Millions of Sri Lankans reeling from the island's worst economic crisis in decades. The COVID-19 pandemic severed the tourism lifeline of the Indian Ocean nation, already short of revenue in the wake of steep tax cuts by the government.
Despite being prohibited in many countries, slavery is widespread in South Asia. Forced and bonded labour, resulting in a loss of control over labour conditions and terms of work, is often interlinked with the caste system and related types of customary feudal agricultural relationships.
Joint submission by IDSN, DSN Finland, DSN Norway, ARISA and IMADR.
Joint stakeholder submission by PDSN, CLJ PHF, RADHA, Hari Welfare Association, PDO, AF, PILER and IDSN.
The UN Special Rapporteur on Extreme Poverty, Olivier de Schutter, presented to the Human Rights Council his visit report to Nepal, which took place from 29 November to 9 December 2021.
India has approximately 100 million Dalit women. Sixty million of them are employed in domestic labour. 2006 Right Livelihood Laureate Ruth Manorama has dedicated her life to achieving equality and social justice for them, both at the national and international level.
Survey by the SR on contemporary forms of slavery
The report captures the possible widening gap in educational attainment between the SC/ST students and others during the Covid 19.
Brief and recommendations in relation to the UN Forum on Business and Human Rights – 29 November- 1 December The rape and murder of a 20-year-old Dalit factory worker has attracted attention to poor working conditions and caste- and gender-based inequalities in India’s garment industry.
The most recent Global Multidimensional Poverty Index includes caste as an important indicator of poverty in India. According to this method of measuring poverty, progress has been made, but Dalits and Adivasis are still disproportionately poor and women and girls are lagging behind.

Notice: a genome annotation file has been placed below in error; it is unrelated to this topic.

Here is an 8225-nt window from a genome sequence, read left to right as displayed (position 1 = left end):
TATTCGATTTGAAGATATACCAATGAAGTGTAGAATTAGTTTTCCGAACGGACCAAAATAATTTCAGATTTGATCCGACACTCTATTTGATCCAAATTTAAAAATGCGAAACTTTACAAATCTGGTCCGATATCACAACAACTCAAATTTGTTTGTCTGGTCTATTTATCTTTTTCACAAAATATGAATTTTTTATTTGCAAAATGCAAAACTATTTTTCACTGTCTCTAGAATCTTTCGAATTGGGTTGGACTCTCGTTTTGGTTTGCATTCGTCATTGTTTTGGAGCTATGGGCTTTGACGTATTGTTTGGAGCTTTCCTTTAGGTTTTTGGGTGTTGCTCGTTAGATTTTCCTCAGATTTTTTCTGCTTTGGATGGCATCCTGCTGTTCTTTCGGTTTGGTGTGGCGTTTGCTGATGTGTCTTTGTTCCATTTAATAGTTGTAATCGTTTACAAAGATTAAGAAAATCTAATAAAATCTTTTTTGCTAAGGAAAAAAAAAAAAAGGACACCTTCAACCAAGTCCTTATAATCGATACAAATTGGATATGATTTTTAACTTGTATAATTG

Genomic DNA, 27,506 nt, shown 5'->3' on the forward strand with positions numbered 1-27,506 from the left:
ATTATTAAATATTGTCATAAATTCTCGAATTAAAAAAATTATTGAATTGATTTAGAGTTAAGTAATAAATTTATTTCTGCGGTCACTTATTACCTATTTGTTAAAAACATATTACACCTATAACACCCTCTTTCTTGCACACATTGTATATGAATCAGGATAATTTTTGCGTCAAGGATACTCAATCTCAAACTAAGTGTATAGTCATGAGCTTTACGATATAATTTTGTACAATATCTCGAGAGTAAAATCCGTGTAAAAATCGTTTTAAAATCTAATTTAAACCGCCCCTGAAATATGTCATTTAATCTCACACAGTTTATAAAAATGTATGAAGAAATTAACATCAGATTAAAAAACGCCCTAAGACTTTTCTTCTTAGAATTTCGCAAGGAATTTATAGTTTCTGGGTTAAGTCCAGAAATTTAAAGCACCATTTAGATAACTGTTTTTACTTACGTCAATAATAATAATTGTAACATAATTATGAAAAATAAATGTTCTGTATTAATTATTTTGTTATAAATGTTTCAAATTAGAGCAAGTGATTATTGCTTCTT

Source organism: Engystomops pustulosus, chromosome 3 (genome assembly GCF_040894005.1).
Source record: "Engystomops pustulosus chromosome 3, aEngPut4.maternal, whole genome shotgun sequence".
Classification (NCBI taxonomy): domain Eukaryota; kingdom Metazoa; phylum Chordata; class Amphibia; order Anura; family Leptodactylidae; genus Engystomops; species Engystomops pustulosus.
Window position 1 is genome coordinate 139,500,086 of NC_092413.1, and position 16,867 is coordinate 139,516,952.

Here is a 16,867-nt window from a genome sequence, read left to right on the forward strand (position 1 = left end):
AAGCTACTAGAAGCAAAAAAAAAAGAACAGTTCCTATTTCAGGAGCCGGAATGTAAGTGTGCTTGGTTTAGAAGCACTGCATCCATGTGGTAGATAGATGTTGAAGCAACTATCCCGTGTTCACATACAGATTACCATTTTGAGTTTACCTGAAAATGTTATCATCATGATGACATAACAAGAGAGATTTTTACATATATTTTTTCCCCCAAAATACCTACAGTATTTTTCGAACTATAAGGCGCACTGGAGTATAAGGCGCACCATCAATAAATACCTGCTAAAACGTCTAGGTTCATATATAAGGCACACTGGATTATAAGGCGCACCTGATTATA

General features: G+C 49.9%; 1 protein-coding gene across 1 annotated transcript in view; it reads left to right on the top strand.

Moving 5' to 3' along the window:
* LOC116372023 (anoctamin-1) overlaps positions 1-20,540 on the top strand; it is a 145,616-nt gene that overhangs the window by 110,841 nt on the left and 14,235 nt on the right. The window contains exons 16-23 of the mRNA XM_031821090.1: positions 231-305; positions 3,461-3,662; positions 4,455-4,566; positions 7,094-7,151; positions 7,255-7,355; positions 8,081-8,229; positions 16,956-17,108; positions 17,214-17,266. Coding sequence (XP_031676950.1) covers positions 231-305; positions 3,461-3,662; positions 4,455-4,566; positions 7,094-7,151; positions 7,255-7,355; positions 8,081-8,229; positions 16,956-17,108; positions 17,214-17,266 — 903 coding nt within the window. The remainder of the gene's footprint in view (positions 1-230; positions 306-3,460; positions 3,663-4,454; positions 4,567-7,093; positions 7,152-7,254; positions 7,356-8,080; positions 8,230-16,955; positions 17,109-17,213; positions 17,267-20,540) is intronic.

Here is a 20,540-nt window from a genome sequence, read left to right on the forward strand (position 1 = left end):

Following his visit to Nepal that started on 29 November, the UN Special Rapporteur on extreme poverty, Olivier De Schutter, released a statement highlighting the persistent interconnections between caste and poverty in Nepal. The Rapporteur also raised issues of caste violence and the need to do more to ensure meaningful political representation of Dalit women in Nepal.
Economic, social and labour rights were the thematic headlines of this year’s EU-NGO Human Rights Forum, where three Dalit human rights defenders were featured as panellists, facilitated by IDSN. Caste-related barriers to healthcare in Pakistan, post-covid economic and social recovery for Dalit workers in South Asia and building corporate accountability to respect human rights were among the key topics covered by the panellists.
UNITED NATIONS: Five out of six multidimensionally poor people in India are from lower tribes or castes, according to a new analysis on global multidimensional poverty released by the United Nations on Thursday.
In connection with their participation in the 48 th Human Rights Council session, states are encouraged to consider the ongoing and systemic practice of discrimination based on work and descent, also known as caste-based discrimination, affecting more than 260 million people globally.
Contribution by the International Dalit Solidarity Network The nature of poverty and inequality in Nepal, including how poverty is or should be defined and measured, its prevalence, and its distribution. In the specific context of Dalits, poverty walks hand in hand with the practice of untouchability, affecting access to work and meaningful income possibilities. Caste based discrimination affects 13.8% of the total population of Nepal,i comprised of seven Hill Dalit castes and 19 Madhesi Dalit castes. Caste based discrimination and untouchability (CBDU) continue to be deeply entrenched in Nepalese society.
Our estimates show that around 150-199 million additional people will fall into poverty this year. It means an overall increase in poverty by 15-20 per cent, making around half of the country’s population poor
According to the latest census, conducted in 2017, approximately one million people were counted from the Dalit community in Pakistan, most of them living in Sindh, especially Tharparkar. A chunk of these – approximately more than 15,000 of them are dwelling in Karachi’s dilapidated, ramshackle houses in the Hindu Para locality of Chaneser Goth.